Carefully Crafted on May 15

Exercises for Writing Conversationally

Whether you’ve been in the business for two years or 20, writing conversationally is a challenge for many PR pros. If you ever find yourself sounding a little too formal, follow this advice from Bethany Cramer, Geben’s newest account manager, to spice up your sentences:


Post by: @heybethanyrae

With a background in business writing, my prose naturally grows into formal, traditional and un-poetic text. This is perfect for strategies and plans, but not impressive for social media or headline development. In an effort to retrain my brain and grow my abilities, I polled my friends and colleagues on how they maintain different writing voices. Based on their advice, and specific tools that work for me, I’ve added the following exercises to my daily routine.

  • Finding Inspiration: I’ve started to save down sentences, quotes, headlines and articles that I find to be stimulating. I’m always on the lookout for catchy, quippy phrases that I can reference when I need to spice up my thought process. Admittedly, my Evernote has quickly been filled with endless categorized babble. I’ve found continual inspiration from daily newsletters like The Skimm and DailyWorth, pulled from books written by masters like Jonathan Franzen, and habitually cut lines from my daily news feed. Nothing is off-limits.
  • Forget the Rules: Conversational writing doesn’t need to follow traditional grammar rules. Go ahead and end your phrase with a preposition, write in incomplete sentences, or – gasp – start your post with an “and” or “but”. It’s all about sounding natural and grammar restrictions can often stifle your ability to sound real.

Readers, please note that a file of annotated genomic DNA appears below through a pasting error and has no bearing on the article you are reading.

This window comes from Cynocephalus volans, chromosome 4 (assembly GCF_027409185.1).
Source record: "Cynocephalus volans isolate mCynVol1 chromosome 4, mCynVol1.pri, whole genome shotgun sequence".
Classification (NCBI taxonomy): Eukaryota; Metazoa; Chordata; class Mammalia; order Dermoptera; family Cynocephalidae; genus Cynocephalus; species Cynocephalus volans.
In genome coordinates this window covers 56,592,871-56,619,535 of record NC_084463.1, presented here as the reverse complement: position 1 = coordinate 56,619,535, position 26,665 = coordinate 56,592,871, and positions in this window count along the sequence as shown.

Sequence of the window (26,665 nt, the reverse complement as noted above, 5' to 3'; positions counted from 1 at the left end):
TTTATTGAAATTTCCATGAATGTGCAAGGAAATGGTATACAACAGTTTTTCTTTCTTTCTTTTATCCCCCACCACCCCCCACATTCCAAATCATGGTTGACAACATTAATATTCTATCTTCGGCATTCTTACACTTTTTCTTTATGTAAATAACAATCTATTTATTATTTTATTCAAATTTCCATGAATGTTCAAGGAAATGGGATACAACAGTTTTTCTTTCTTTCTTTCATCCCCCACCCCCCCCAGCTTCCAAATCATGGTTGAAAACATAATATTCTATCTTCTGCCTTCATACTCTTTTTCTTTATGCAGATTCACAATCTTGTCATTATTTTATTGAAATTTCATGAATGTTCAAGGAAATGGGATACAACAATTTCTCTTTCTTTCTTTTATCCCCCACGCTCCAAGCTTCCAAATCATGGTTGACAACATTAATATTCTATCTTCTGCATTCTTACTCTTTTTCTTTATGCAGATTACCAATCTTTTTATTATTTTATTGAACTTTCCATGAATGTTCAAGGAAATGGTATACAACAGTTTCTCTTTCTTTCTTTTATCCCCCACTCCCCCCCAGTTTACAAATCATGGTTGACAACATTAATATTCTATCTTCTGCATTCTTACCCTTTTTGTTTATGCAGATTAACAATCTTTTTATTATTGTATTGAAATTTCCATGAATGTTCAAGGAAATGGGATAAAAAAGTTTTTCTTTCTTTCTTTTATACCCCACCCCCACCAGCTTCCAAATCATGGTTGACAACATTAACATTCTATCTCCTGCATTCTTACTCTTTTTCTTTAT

• Personification: Picture an actual person when writing. Pick a character that you want to emulate and use them as a muse. Go as far as picking a pseudo profession, favorite food and type of pet. Ask yourself “Would my character say this?” If not, change it. Personally, I’ve never been comfortable as an actress, so this is the hardest exercise for me … which means it’s probably the most important. I’m working on it.
  • Read Out Loud: Does your writing sound like something you (or your character) would say? Not quite? Work out the clumsiness of your sentences by rearranging, shortening and cutting out the fluff. It’s all about personality (and lots of editing).

Writing enjoyable text that simultaneously makes your point isn’t easy for all of us, but it is possible. What other exercises do you practice to improve your conversational writing?

Screen Shot 2014-05-15 at 9.29.42 AM As Geben’s newest account manager, Bethany Cramer leads national media relations for B2B and B2C clients, while also developing and executing creative content marketing and social strategies that help clients achieve their goals. A master of organization and an out-of-the-box thinker, Bethany helps clients tell their stories in ways that are compelling, relevant and unique. Connect with Bethany on Twitter (@heybethanyrae).


Photo credit: Flickr Creative Commons, via Jeni Rodger


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